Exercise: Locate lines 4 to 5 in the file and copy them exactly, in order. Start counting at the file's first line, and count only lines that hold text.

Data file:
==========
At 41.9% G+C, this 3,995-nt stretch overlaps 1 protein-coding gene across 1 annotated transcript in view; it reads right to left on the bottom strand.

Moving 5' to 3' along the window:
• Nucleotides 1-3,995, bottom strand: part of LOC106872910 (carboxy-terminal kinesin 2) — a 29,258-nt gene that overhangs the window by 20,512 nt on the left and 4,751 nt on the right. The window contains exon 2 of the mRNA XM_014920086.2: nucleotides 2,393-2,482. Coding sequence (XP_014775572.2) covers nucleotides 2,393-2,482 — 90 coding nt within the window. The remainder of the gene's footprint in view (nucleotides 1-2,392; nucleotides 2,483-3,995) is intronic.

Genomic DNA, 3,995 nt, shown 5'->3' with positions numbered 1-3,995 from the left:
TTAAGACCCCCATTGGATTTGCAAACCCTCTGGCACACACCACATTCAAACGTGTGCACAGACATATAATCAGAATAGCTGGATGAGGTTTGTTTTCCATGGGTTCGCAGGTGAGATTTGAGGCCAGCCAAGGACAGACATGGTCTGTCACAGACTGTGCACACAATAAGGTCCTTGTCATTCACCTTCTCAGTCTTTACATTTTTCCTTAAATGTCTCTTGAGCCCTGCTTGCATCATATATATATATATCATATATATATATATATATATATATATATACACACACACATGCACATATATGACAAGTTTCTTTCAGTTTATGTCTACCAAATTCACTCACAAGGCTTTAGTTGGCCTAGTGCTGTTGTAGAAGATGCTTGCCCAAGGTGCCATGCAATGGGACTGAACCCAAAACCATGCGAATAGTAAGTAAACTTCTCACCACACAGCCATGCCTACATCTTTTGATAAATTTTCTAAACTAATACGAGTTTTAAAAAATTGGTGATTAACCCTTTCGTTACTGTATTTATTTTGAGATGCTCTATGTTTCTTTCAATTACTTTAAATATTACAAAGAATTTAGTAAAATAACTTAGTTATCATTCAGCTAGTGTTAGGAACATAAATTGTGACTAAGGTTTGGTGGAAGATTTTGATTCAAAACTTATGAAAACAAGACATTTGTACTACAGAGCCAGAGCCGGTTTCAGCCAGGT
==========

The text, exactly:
Genomic DNA, 3,995 nt, shown 5'->3' with positions numbered 1-3,995 from the left:
TTAAGACCCCCATTGGATTTGCAAACCCTCTGGCACACACCACATTCAAACGTGTGCACAGACATATAATCAGAATAGCTGGATGAGGTTTGTTTTCCATGGGTTCGCAGGTGAGATTTGAGGCCAGCCAAGGACAGACATGGTCTGTCACAGACTGTGCACACAATAAGGTCCTTGTCATTCACCTTCTCAGTCTTTACATTTTTCCTTAAATGTCTCTTGAGCCCTGCTTGCATCATATATATATATATCATATATATATATATATATATATATATATACACACACACATGCACATATATGACAAGTTTCTTTCAGTTTATGTCTACCAAATTCACTCACAAGGCTTTAGTTGGCCTAGTGCTGTTGTAGAAGATGCTTGCCCAAGGTGCCATGCAATGGGACTGAACCCAAAACCATGCGAATAGTAAGTAAACTTCTCACCACACAGCCATGCCTACATCTTTTGATAAATTTTCTAAACTAATACGAGTTTTAAAAAATTGGTGATTAACCCTTTCGTTACTGTATTTATTTTGAGATGCTCTATGTTTCTTTCAATTACTTTAAATATTACAAAGAATTTAGTAAAATAACTTAGTTATCATTCAGCTAGTGTTAGGAACATAAATTGTGACTAAGGTTTGGTGGAAGATTTTGATTCAAAACTTATGAAAACAAGACATTTGTACTACAGAGCCAGAGCCGGTTTCAGCCAGGT